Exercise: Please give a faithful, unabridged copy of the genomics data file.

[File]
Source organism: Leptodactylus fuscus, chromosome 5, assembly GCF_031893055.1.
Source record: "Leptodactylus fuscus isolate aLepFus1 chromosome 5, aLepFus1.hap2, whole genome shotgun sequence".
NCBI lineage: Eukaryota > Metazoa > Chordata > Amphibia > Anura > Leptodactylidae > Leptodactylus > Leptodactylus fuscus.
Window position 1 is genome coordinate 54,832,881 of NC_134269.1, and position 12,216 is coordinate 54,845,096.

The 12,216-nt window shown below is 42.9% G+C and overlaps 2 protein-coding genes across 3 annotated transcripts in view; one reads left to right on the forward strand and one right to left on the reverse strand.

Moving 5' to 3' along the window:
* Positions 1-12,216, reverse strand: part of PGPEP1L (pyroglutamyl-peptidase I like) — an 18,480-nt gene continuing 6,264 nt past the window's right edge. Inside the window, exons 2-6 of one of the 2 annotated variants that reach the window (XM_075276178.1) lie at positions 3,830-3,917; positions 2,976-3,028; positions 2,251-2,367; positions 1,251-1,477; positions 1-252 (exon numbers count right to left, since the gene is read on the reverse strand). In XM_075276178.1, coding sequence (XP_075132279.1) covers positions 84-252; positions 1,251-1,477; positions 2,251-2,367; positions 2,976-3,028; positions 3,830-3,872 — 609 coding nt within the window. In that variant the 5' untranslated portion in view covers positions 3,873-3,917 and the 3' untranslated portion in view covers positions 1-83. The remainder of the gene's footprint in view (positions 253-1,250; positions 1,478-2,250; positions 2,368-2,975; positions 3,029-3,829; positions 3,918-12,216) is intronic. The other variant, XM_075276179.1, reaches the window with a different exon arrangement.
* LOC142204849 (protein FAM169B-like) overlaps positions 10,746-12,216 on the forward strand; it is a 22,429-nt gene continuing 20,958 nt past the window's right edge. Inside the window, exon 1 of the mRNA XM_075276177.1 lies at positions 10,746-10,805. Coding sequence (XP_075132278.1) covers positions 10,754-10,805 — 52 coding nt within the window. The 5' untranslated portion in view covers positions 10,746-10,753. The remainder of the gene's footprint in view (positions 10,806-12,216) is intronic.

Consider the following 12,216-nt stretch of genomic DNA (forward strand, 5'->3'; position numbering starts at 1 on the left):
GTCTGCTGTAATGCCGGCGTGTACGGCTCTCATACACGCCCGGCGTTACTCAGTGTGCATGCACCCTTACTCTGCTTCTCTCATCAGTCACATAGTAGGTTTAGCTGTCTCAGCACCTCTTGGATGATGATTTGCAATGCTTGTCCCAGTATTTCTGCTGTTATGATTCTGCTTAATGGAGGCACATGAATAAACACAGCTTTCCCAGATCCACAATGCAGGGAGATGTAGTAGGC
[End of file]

Source organism: Leptodactylus fuscus, chromosome 5, assembly GCF_031893055.1.
Source record: "Leptodactylus fuscus isolate aLepFus1 chromosome 5, aLepFus1.hap2, whole genome shotgun sequence".
NCBI lineage: Eukaryota > Metazoa > Chordata > Amphibia > Anura > Leptodactylidae > Leptodactylus > Leptodactylus fuscus.
Window position 1 is genome coordinate 54,832,881 of NC_134269.1, and position 12,216 is coordinate 54,845,096.

The 12,216-nt window shown below is 42.9% G+C and overlaps 2 protein-coding genes across 3 annotated transcripts in view; one reads left to right on the forward strand and one right to left on the reverse strand.

Moving 5' to 3' along the window:
* Positions 1-12,216, reverse strand: part of PGPEP1L (pyroglutamyl-peptidase I like) — an 18,480-nt gene continuing 6,264 nt past the window's right edge. Inside the window, exons 2-6 of one of the 2 annotated variants that reach the window (XM_075276178.1) lie at positions 3,830-3,917; positions 2,976-3,028; positions 2,251-2,367; positions 1,251-1,477; positions 1-252 (exon numbers count right to left, since the gene is read on the reverse strand). In XM_075276178.1, coding sequence (XP_075132279.1) covers positions 84-252; positions 1,251-1,477; positions 2,251-2,367; positions 2,976-3,028; positions 3,830-3,872 — 609 coding nt within the window. In that variant the 5' untranslated portion in view covers positions 3,873-3,917 and the 3' untranslated portion in view covers positions 1-83. The remainder of the gene's footprint in view (positions 253-1,250; positions 1,478-2,250; positions 2,368-2,975; positions 3,029-3,829; positions 3,918-12,216) is intronic. The other variant, XM_075276179.1, reaches the window with a different exon arrangement.
* LOC142204849 (protein FAM169B-like) overlaps positions 10,746-12,216 on the forward strand; it is a 22,429-nt gene continuing 20,958 nt past the window's right edge. Inside the window, exon 1 of the mRNA XM_075276177.1 lies at positions 10,746-10,805. Coding sequence (XP_075132278.1) covers positions 10,754-10,805 — 52 coding nt within the window. The 5' untranslated portion in view covers positions 10,746-10,753. The remainder of the gene's footprint in view (positions 10,806-12,216) is intronic.

Consider the following 12,216-nt stretch of genomic DNA (forward strand, 5'->3'; position numbering starts at 1 on the left):
GTCTGCTGTAATGCCGGCGTGTACGGCTCTCATACACGCCCGGCGTTACTCAGTGTGCATGCACCCTTACTCTGCTTCTCTCATCAGTCACATAGTAGGTTTAGCTGTCTCAGCACCTCTTGGATGATGATTTGCAATGCTTGTCCCAGTATTTCTGCTGTTATGATTCTGCTTAATGGAGGCACATGAATAAACACAGCTTTCCCAGATCCACAATGCAGGGAGATGTAGTAGGC